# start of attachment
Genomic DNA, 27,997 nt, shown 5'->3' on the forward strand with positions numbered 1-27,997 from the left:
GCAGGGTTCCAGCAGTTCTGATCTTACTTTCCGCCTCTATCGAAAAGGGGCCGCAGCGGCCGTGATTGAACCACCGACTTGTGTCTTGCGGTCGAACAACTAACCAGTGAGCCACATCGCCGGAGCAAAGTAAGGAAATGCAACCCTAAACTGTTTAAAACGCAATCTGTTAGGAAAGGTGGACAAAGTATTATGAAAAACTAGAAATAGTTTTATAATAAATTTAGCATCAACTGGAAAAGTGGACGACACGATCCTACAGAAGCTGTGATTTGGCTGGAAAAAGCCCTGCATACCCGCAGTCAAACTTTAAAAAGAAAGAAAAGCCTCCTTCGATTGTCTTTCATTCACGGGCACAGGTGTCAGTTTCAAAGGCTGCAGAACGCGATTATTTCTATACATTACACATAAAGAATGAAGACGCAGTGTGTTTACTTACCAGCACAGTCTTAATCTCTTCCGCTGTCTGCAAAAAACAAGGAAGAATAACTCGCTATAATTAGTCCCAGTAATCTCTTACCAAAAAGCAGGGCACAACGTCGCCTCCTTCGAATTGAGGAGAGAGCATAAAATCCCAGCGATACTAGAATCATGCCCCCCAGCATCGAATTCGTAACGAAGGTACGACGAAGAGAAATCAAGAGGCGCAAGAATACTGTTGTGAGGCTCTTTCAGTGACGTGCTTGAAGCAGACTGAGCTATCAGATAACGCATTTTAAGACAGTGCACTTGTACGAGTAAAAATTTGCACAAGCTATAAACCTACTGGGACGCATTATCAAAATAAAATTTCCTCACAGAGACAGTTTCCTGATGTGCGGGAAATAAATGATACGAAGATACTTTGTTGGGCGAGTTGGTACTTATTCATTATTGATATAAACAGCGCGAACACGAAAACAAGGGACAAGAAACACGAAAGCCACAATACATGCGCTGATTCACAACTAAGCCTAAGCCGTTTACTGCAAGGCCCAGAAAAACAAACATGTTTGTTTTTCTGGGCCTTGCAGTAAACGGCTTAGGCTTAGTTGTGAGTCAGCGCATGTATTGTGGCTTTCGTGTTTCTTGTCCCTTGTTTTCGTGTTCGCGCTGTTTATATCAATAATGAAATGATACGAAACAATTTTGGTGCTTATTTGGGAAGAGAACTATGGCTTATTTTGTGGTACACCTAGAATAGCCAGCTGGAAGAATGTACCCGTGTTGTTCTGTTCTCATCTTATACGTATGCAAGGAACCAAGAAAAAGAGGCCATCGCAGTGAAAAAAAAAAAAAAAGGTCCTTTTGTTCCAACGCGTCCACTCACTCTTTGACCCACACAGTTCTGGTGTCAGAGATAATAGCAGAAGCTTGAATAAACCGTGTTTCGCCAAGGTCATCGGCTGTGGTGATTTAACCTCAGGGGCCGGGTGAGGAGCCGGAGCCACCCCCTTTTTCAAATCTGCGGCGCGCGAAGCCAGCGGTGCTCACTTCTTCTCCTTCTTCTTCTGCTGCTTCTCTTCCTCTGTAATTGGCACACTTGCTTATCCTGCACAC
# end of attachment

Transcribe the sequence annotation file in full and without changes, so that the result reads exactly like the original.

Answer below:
Genomic DNA, 27,997 nt, shown 5'->3' on the forward strand with positions numbered 1-27,997 from the left:
GCAGGGTTCCAGCAGTTCTGATCTTACTTTCCGCCTCTATCGAAAAGGGGCCGCAGCGGCCGTGATTGAACCACCGACTTGTGTCTTGCGGTCGAACAACTAACCAGTGAGCCACATCGCCGGAGCAAAGTAAGGAAATGCAACCCTAAACTGTTTAAAACGCAATCTGTTAGGAAAGGTGGACAAAGTATTATGAAAAACTAGAAATAGTTTTATAATAAATTTAGCATCAACTGGAAAAGTGGACGACACGATCCTACAGAAGCTGTGATTTGGCTGGAAAAAGCCCTGCATACCCGCAGTCAAACTTTAAAAAGAAAGAAAAGCCTCCTTCGATTGTCTTTCATTCACGGGCACAGGTGTCAGTTTCAAAGGCTGCAGAACGCGATTATTTCTATACATTACACATAAAGAATGAAGACGCAGTGTGTTTACTTACCAGCACAGTCTTAATCTCTTCCGCTGTCTGCAAAAAACAAGGAAGAATAACTCGCTATAATTAGTCCCAGTAATCTCTTACCAAAAAGCAGGGCACAACGTCGCCTCCTTCGAATTGAGGAGAGAGCATAAAATCCCAGCGATACTAGAATCATGCCCCCCAGCATCGAATTCGTAACGAAGGTACGACGAAGAGAAATCAAGAGGCGCAAGAATACTGTTGTGAGGCTCTTTCAGTGACGTGCTTGAAGCAGACTGAGCTATCAGATAACGCATTTTAAGACAGTGCACTTGTACGAGTAAAAATTTGCACAAGCTATAAACCTACTGGGACGCATTATCAAAATAAAATTTCCTCACAGAGACAGTTTCCTGATGTGCGGGAAATAAATGATACGAAGATACTTTGTTGGGCGAGTTGGTACTTATTCATTATTGATATAAACAGCGCGAACACGAAAACAAGGGACAAGAAACACGAAAGCCACAATACATGCGCTGATTCACAACTAAGCCTAAGCCGTTTACTGCAAGGCCCAGAAAAACAAACATGTTTGTTTTTCTGGGCCTTGCAGTAAACGGCTTAGGCTTAGTTGTGAGTCAGCGCATGTATTGTGGCTTTCGTGTTTCTTGTCCCTTGTTTTCGTGTTCGCGCTGTTTATATCAATAATGAAATGATACGAAACAATTTTGGTGCTTATTTGGGAAGAGAACTATGGCTTATTTTGTGGTACACCTAGAATAGCCAGCTGGAAGAATGTACCCGTGTTGTTCTGTTCTCATCTTATACGTATGCAAGGAACCAAGAAAAAGAGGCCATCGCAGTGAAAAAAAAAAAAAAAGGTCCTTTTGTTCCAACGCGTCCACTCACTCTTTGACCCACACAGTTCTGGTGTCAGAGATAATAGCAGAAGCTTGAATAAACCGTGTTTCGCCAAGGTCATCGGCTGTGGTGATTTAACCTCAGGGGCCGGGTGAGGAGCCGGAGCCACCCCCTTTTTCAAATCTGCGGCGCGCGAAGCCAGCGGTGCTCACTTCTTCTCCTTCTTCTTCTGCTGCTTCTCTTCCTCTGTAATTGGCACACTTGCTTATCCTGCACAC